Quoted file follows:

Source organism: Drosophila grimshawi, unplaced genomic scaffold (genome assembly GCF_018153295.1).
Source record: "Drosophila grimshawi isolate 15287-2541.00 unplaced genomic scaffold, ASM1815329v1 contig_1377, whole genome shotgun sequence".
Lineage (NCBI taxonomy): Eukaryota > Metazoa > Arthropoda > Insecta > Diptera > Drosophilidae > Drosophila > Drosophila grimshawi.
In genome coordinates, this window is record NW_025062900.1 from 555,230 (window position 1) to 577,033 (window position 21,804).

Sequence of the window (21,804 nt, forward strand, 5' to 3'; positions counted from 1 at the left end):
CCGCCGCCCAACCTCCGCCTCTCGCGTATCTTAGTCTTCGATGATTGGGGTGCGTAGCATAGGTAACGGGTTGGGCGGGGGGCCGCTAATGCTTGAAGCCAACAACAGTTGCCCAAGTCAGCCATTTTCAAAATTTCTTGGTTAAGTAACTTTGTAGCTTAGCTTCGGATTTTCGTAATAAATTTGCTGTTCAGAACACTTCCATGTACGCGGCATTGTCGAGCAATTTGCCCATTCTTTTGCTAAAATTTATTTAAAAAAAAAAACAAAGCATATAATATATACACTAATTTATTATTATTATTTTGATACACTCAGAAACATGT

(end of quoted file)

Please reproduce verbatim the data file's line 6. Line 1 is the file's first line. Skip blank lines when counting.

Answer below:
CCGCCGCCCAACCTCCGCCTCTCGCGTATCTTAGTCTTCGATGATTGGGGTGCGTAGCATAGGTAACGGGTTGGGCGGGGGGCCGCTAATGCTTGAAGCCAACAACAGTTGCCCAAGTCAGCCATTTTCAAAATTTCTTGGTTAAGTAACTTTGTAGCTTAGCTTCGGATTTTCGTAATAAATTTGCTGTTCAGAACACTTCCATGTACGCGGCATTGTCGAGCAATTTGCCCATTCTTTTGCTAAAATTTATTTAAAAAAAAAAACAAAGCATATAATATATACACTAATTTATTATTATTATTTTGATACACTCAGAAACATGT